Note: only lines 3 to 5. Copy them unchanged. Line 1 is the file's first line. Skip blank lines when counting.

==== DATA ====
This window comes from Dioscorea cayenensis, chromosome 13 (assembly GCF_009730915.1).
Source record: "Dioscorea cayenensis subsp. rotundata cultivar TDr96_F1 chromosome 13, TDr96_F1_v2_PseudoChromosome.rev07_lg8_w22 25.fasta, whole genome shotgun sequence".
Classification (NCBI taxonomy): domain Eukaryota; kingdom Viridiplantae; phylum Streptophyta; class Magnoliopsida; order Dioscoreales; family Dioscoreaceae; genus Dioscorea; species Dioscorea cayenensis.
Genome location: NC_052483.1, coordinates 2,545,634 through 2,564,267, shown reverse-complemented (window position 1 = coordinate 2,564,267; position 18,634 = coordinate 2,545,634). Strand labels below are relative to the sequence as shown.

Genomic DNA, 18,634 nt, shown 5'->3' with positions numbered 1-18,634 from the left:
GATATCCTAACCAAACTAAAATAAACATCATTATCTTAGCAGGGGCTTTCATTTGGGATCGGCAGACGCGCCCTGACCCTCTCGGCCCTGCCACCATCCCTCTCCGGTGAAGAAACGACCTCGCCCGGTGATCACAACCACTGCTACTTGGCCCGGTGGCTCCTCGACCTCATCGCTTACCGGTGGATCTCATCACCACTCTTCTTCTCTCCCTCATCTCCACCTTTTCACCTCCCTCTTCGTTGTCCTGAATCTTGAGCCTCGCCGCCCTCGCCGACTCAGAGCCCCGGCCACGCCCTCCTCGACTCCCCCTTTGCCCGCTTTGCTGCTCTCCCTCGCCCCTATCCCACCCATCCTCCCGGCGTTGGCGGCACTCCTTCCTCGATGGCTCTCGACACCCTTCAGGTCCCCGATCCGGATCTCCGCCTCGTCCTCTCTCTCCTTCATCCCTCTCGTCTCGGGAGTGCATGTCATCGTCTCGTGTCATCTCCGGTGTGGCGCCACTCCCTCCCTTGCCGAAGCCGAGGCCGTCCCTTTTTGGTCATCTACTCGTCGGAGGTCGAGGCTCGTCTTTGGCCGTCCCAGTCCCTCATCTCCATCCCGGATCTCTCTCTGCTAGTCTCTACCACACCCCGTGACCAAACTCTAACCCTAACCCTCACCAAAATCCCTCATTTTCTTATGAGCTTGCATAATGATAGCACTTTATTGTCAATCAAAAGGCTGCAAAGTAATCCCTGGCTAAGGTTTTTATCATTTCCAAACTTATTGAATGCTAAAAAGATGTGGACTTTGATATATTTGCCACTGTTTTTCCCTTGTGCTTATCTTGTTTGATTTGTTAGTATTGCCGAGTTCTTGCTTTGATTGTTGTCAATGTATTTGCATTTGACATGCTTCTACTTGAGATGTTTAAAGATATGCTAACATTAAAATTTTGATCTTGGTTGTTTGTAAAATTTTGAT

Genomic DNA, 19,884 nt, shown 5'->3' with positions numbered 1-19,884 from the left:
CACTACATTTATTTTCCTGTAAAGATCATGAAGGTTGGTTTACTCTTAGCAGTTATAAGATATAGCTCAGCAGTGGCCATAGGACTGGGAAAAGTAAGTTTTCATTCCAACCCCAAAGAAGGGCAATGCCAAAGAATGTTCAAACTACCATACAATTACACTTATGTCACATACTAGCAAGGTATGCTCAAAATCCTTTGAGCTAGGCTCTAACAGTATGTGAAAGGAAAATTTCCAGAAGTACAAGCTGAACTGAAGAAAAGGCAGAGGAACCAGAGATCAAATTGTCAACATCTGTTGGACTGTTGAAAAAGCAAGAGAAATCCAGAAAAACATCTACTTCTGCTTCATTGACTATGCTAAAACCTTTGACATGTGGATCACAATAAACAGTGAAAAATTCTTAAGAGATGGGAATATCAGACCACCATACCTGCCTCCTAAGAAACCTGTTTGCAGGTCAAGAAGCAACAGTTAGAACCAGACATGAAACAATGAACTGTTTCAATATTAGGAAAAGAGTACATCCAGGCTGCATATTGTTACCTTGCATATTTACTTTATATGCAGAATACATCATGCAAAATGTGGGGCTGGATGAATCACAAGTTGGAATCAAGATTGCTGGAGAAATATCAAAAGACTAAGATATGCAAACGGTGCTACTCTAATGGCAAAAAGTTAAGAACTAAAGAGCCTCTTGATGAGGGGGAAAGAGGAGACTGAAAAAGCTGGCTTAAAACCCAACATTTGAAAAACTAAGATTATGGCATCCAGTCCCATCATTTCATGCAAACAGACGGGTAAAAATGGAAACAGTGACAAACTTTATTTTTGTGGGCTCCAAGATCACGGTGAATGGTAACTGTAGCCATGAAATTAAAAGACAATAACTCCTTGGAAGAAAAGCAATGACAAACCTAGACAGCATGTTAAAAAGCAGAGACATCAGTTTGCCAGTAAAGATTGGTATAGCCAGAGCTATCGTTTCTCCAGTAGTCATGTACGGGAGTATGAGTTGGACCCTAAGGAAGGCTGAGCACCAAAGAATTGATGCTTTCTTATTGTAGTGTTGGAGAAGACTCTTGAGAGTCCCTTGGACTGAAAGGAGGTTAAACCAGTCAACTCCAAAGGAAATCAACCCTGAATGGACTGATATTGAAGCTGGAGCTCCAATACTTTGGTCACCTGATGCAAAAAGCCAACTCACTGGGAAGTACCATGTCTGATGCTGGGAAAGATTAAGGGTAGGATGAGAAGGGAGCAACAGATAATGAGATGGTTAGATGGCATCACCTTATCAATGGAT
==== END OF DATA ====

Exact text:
Classification (NCBI taxonomy): domain Eukaryota; kingdom Viridiplantae; phylum Streptophyta; class Magnoliopsida; order Dioscoreales; family Dioscoreaceae; genus Dioscorea; species Dioscorea cayenensis.
Genome location: NC_052483.1, coordinates 2,545,634 through 2,564,267, shown reverse-complemented (window position 1 = coordinate 2,564,267; position 18,634 = coordinate 2,545,634). Strand labels below are relative to the sequence as shown.

Genomic DNA, 18,634 nt, shown 5'->3' with positions numbered 1-18,634 from the left: